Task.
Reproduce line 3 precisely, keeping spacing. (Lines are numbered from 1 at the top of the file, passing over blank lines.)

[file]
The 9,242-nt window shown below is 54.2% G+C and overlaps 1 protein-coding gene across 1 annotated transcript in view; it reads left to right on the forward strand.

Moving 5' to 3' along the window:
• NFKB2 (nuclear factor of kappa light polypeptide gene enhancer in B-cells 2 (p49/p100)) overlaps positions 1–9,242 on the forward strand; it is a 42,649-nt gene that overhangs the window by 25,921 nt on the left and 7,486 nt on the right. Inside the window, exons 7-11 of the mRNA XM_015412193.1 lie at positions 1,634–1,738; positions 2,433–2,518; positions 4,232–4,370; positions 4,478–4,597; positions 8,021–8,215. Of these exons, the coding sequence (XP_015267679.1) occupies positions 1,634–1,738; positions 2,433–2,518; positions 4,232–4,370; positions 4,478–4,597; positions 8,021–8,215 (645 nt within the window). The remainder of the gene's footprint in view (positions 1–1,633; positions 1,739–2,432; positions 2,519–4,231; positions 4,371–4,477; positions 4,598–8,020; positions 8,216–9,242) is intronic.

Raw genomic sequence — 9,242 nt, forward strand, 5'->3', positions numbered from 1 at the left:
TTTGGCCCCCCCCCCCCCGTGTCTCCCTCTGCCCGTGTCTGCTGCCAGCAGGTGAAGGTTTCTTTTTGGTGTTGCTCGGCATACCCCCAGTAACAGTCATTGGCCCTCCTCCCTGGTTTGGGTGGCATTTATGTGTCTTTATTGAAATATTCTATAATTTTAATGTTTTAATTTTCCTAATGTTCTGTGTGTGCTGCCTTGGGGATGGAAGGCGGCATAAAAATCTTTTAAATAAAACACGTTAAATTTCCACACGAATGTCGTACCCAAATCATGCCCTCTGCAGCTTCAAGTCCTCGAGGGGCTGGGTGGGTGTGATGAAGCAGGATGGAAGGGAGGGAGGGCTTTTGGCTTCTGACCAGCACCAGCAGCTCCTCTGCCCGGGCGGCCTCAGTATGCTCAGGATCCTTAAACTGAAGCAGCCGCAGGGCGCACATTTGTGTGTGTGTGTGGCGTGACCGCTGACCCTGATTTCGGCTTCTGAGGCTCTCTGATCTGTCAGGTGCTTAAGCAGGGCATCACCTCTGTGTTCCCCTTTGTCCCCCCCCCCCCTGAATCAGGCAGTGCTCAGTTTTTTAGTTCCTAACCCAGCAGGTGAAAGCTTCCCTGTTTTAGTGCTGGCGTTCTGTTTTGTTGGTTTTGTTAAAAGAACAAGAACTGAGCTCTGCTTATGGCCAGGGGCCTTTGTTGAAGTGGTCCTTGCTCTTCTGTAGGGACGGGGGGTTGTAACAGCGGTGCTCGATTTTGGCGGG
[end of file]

• NFKB2 (nuclear factor of kappa light polypeptide gene enhancer in B-cells 2 (p49/p100)) overlaps positions 1–9,242 on the forward strand; it is a 42,649-nt gene that overhangs the window by 25,921 nt on the left and 7,486 nt on the right. Inside the window, exons 7-11 of the mRNA XM_015412193.1 lie at positions 1,634–1,738; positions 2,433–2,518; positions 4,232–4,370; positions 4,478–4,597; positions 8,021–8,215. Of these exons, the coding sequence (XP_015267679.1) occupies positions 1,634–1,738; positions 2,433–2,518; positions 4,232–4,370; positions 4,478–4,597; positions 8,021–8,215 (645 nt within the window). The remainder of the gene's footprint in view (positions 1–1,633; positions 1,739–2,432; positions 2,519–4,231; positions 4,371–4,477; positions 4,598–8,020; positions 8,216–9,242) is intronic.